Volume 16, 2008
Desire and Nature in Hegel’s Philosophy
Subject of my paper is the connection between Hegel’s philosophy of nature and the new conception of subjectivity developed in his works. At the centre of my reflection is the origin of desire from biological needs of the animal world, as affirmed by Hegel in the Encyclopaedia of philosophical sciences and in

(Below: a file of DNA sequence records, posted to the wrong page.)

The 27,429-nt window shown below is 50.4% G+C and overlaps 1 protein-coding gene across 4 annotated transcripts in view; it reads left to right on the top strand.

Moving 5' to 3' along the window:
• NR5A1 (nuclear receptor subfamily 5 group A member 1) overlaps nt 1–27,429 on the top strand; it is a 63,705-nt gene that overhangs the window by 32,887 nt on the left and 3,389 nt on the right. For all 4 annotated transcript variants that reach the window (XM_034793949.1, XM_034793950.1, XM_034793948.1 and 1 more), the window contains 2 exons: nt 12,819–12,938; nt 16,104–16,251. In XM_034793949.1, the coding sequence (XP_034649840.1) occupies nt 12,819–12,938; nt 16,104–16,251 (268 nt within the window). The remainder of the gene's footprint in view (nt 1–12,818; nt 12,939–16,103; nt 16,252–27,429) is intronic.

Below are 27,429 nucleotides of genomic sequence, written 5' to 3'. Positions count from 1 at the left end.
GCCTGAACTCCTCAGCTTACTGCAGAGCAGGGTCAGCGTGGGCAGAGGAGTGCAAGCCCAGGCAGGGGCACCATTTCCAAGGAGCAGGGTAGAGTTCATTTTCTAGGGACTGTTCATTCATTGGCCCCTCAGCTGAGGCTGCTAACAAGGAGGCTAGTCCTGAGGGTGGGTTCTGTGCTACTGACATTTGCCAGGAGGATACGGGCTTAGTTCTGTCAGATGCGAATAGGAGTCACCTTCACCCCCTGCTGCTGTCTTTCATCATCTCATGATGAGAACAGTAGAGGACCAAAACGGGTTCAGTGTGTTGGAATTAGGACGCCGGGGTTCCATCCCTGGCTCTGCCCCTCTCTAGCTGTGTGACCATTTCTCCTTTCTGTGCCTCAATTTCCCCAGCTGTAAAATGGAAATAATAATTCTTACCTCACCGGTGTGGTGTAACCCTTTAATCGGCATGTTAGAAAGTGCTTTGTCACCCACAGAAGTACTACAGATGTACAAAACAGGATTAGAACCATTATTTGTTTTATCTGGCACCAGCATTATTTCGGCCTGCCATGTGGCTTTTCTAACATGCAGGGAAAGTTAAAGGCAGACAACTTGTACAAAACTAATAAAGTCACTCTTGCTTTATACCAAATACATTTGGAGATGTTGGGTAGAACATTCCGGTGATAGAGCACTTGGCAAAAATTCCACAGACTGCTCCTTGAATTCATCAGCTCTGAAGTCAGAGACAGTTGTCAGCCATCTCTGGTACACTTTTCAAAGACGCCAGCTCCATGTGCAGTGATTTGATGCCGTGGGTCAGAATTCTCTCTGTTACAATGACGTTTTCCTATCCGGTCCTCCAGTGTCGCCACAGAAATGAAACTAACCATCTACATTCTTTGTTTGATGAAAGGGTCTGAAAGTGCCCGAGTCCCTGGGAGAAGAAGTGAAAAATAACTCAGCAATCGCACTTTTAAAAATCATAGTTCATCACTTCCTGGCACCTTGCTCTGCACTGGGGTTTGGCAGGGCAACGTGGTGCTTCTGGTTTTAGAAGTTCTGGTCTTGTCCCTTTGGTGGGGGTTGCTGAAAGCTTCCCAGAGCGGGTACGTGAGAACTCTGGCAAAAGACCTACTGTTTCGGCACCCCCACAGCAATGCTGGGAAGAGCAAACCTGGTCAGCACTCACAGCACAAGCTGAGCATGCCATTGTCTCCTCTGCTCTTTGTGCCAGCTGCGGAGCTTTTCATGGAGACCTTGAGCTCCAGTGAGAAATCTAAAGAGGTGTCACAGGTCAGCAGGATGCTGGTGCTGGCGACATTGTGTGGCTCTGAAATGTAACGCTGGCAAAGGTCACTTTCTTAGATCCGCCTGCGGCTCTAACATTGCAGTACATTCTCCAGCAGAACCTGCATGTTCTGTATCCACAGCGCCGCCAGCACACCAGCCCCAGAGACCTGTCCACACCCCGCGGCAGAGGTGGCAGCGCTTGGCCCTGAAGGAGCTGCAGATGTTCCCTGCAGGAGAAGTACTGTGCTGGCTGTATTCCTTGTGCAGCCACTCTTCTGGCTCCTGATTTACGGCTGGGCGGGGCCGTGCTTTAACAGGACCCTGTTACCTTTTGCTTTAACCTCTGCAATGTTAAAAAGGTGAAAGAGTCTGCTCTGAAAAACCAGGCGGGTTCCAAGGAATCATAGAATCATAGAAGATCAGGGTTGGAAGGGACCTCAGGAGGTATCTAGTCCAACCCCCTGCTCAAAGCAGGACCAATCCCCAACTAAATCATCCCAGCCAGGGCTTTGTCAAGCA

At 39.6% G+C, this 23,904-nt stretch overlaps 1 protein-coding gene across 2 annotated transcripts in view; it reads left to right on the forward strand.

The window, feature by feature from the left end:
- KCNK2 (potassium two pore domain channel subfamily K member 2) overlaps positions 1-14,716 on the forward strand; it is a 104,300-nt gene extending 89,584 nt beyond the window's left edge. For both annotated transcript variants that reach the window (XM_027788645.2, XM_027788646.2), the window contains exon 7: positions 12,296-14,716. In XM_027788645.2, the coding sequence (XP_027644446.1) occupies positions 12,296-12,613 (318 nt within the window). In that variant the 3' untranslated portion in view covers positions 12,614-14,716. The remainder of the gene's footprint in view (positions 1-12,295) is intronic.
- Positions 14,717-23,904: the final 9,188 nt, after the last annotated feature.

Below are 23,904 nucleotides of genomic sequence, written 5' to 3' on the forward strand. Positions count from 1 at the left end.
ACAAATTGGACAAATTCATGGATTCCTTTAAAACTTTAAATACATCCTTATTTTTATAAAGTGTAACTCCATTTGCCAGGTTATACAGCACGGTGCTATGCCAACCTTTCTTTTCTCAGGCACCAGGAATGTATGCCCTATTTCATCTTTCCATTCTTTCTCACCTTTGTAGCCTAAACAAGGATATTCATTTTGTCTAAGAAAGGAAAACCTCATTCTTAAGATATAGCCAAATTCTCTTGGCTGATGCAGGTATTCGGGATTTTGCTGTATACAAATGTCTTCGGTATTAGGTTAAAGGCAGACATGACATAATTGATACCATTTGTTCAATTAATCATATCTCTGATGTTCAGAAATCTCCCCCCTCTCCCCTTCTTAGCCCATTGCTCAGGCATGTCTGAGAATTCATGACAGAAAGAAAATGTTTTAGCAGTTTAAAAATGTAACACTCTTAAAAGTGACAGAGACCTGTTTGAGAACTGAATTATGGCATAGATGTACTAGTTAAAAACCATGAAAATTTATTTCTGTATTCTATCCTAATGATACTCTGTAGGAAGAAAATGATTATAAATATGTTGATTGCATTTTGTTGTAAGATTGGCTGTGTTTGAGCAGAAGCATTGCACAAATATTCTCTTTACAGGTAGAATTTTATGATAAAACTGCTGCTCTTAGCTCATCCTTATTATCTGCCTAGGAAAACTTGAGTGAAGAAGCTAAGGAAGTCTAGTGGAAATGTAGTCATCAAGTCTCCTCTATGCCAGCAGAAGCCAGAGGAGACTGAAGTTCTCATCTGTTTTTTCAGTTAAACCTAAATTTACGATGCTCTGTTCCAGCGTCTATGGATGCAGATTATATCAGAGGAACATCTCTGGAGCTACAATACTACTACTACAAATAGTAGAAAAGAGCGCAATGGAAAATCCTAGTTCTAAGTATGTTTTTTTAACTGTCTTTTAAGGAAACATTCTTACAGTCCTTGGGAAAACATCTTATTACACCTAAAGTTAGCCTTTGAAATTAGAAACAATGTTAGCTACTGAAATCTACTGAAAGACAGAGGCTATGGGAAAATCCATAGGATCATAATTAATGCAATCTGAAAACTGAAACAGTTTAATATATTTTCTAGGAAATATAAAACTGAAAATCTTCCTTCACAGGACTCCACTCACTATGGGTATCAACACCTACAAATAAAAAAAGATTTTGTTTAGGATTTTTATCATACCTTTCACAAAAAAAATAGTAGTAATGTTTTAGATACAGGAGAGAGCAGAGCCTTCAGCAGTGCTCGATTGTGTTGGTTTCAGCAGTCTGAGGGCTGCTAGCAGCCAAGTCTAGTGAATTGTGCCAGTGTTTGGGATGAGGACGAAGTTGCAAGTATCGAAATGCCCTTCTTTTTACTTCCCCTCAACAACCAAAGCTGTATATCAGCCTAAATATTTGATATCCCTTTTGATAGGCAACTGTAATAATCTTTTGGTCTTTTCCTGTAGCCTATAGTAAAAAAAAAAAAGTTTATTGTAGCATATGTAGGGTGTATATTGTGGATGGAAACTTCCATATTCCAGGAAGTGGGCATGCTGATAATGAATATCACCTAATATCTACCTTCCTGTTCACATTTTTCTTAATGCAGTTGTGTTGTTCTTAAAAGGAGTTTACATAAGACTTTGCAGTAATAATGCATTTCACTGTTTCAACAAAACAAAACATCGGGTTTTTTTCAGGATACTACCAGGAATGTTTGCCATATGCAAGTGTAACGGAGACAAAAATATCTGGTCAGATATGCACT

Phenomenology of Spirit. The animal nutrition is periodical: hunger and thirst are forms of lack, from which, in Hegel’s eyes, arises the first form of self‐consciousness: they produce a first, obscure and indefinite sense of self. The correspondent concept in Phenomenology of Spirit is desire, as awareness of limits, and also as necessity to overcome them: as impulse to action. The fight and recognition which follow imply this natural source. The formation (Bildung) of subjectivity itself presupposes in Hegel this fundamental role of desire: What I want to analyse is the measure in which philosophy of nature influenced Hegel’s theory of subjectivity. Researches of the last decades give a new evaluation of the importance of this part of his philosophy and show the evident links to romantic philosophy of nature. My paper intends to demonstrate that desire in Hegel’s philosophy shows an evident cognitive value and can be considered a key-instrument for a new conception of reason, not opposed to passions. This approach can be interesting within the present international debate about the strategic role of passions in our post-modern world.